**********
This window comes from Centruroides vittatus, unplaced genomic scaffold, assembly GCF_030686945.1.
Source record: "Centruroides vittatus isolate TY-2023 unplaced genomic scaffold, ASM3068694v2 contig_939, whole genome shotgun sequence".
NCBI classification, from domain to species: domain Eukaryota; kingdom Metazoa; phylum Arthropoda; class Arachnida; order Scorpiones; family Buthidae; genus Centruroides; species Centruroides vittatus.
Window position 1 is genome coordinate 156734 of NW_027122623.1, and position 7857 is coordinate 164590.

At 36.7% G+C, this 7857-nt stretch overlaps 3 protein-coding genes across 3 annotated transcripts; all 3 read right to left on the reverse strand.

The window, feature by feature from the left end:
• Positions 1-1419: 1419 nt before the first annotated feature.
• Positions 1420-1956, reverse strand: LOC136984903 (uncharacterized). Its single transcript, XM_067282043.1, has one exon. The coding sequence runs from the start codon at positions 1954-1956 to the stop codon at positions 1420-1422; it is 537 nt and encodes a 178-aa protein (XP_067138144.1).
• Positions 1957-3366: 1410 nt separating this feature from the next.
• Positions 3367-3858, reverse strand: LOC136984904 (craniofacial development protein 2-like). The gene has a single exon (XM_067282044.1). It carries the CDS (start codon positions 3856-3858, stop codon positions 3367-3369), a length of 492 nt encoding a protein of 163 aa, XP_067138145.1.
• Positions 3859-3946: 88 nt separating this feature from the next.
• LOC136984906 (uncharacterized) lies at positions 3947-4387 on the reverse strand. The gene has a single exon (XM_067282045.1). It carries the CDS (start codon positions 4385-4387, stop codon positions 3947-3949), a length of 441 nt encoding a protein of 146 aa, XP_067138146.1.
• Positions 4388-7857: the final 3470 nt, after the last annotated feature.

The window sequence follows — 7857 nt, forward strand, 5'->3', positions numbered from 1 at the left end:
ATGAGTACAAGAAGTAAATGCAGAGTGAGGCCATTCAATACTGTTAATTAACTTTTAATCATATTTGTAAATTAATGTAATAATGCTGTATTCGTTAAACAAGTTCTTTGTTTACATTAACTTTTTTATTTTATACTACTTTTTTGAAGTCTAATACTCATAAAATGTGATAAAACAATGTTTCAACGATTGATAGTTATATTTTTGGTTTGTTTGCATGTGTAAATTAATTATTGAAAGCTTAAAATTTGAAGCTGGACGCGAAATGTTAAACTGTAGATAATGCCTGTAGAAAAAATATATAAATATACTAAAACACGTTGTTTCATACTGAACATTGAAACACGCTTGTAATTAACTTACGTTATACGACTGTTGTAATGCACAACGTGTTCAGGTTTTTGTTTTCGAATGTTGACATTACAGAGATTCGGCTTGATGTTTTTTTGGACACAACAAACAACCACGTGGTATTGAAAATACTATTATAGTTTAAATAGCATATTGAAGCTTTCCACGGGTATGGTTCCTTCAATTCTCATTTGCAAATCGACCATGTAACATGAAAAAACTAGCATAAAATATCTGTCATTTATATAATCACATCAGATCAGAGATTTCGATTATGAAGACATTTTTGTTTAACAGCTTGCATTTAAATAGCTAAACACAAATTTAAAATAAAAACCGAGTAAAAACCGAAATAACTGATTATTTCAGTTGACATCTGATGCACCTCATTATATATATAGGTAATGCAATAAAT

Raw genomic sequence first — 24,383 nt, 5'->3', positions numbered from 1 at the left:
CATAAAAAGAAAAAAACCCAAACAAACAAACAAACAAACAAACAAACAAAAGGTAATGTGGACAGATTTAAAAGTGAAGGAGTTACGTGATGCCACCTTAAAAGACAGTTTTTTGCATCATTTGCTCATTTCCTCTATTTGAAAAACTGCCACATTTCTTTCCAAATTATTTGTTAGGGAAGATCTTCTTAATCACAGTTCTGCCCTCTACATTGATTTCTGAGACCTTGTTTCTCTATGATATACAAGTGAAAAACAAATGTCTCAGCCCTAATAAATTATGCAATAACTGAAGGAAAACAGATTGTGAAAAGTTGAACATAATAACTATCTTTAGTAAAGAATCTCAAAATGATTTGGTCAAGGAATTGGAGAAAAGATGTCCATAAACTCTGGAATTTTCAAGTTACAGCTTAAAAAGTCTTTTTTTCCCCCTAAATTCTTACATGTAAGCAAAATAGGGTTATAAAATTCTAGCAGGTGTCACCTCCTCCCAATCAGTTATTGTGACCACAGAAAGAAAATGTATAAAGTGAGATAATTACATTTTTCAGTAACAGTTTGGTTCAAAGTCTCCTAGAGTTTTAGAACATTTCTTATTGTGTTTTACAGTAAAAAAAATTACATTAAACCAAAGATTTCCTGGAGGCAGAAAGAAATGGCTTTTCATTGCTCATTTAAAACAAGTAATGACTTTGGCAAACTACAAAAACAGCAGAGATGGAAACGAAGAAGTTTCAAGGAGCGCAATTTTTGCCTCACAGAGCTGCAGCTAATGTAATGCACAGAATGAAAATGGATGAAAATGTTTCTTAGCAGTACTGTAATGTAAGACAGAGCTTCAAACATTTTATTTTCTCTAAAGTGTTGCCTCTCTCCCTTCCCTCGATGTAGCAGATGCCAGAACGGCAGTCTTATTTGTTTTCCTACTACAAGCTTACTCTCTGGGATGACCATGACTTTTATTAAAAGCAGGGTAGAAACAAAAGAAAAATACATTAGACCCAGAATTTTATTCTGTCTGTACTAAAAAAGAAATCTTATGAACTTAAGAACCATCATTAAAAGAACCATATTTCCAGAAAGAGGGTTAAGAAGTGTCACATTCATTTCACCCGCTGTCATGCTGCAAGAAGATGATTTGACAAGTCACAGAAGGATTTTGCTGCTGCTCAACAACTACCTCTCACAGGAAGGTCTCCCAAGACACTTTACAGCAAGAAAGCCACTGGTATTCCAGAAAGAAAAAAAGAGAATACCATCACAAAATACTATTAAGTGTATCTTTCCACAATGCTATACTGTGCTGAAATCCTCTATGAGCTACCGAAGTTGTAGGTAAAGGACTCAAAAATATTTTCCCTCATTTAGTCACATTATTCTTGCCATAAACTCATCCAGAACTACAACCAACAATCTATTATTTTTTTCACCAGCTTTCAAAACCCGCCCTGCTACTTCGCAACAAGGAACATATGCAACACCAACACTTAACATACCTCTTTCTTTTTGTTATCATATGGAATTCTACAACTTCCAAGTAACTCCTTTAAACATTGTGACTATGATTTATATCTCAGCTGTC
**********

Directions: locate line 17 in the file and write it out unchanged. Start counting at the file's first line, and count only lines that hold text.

CATAAAAAGAAAAAAACCCAAACAAACAAACAAACAAACAAACAAACAAAAGGTAATGTGGACAGATTTAAAAGTGAAGGAGTTACGTGATGCCACCTTAAAAGACAGTTTTTTGCATCATTTGCTCATTTCCTCTATTTGAAAAACTGCCACATTTCTTTCCAAATTATTTGTTAGGGAAGATCTTCTTAATCACAGTTCTGCCCTCTACATTGATTTCTGAGACCTTGTTTCTCTATGATATACAAGTGAAAAACAAATGTCTCAGCCCTAATAAATTATGCAATAACTGAAGGAAAACAGATTGTGAAAAGTTGAACATAATAACTATCTTTAGTAAAGAATCTCAAAATGATTTGGTCAAGGAATTGGAGAAAAGATGTCCATAAACTCTGGAATTTTCAAGTTACAGCTTAAAAAGTCTTTTTTTCCCCCTAAATTCTTACATGTAAGCAAAATAGGGTTATAAAATTCTAGCAGGTGTCACCTCCTCCCAATCAGTTATTGTGACCACAGAAAGAAAATGTATAAAGTGAGATAATTACATTTTTCAGTAACAGTTTGGTTCAAAGTCTCCTAGAGTTTTAGAACATTTCTTATTGTGTTTTACAGTAAAAAAAATTACATTAAACCAAAGATTTCCTGGAGGCAGAAAGAAATGGCTTTTCATTGCTCATTTAAAACAAGTAATGACTTTGGCAAACTACAAAAACAGCAGAGATGGAAACGAAGAAGTTTCAAGGAGCGCAATTTTTGCCTCACAGAGCTGCAGCTAATGTAATGCACAGAATGAAAATGGATGAAAATGTTTCTTAGCAGTACTGTAATGTAAGACAGAGCTTCAAACATTTTATTTTCTCTAAAGTGTTGCCTCTCTCCCTTCCCTCGATGTAGCAGATGCCAGAACGGCAGTCTTATTTGTTTTCCTACTACAAGCTTACTCTCTGGGATGACCATGACTTTTATTAAAAGCAGGGTAGAAACAAAAGAAAAATACATTAGACCCAGAATTTTATTCTGTCTGTACTAAAAAAGAAATCTTATGAACTTAAGAACCATCATTAAAAGAACCATATTTCCAGAAAGAGGGTTAAGAAGTGTCACATTCATTTCACCCGCTGTCATGCTGCAAGAAGATGATTTGACAAGTCACAGAAGGATTTTGCTGCTGCTCAACAACTACCTCTCACAGGAAGGTCTCCCAAGACACTTTACAGCAAGAAAGCCACTGGTATTCCAGAAAGAAAAAAAGAGAATACCATCACAAAATACTATTAAGTGTATCTTTCCACAATGCTATACTGTGCTGAAATCCTCTATGAGCTACCGAAGTTGTAGGTAAAGGACTCAAAAATATTTTCCCTCATTTAGTCACATTATTCTTGCCATAAACTCATCCAGAACTACAACCAACAATCTATTATTTTTTTCACCAGCTTTCAAAACCCGCCCTGCTACTTCGCAACAAGGAACATATGCAACACCAACACTTAACATACCTCTTTCTTTTTGTTATCATATGGAATTCTACAACTTCCAAGTAACTCCTTTAAACATTGTGACTATGATTTATATCTCAGCTGTC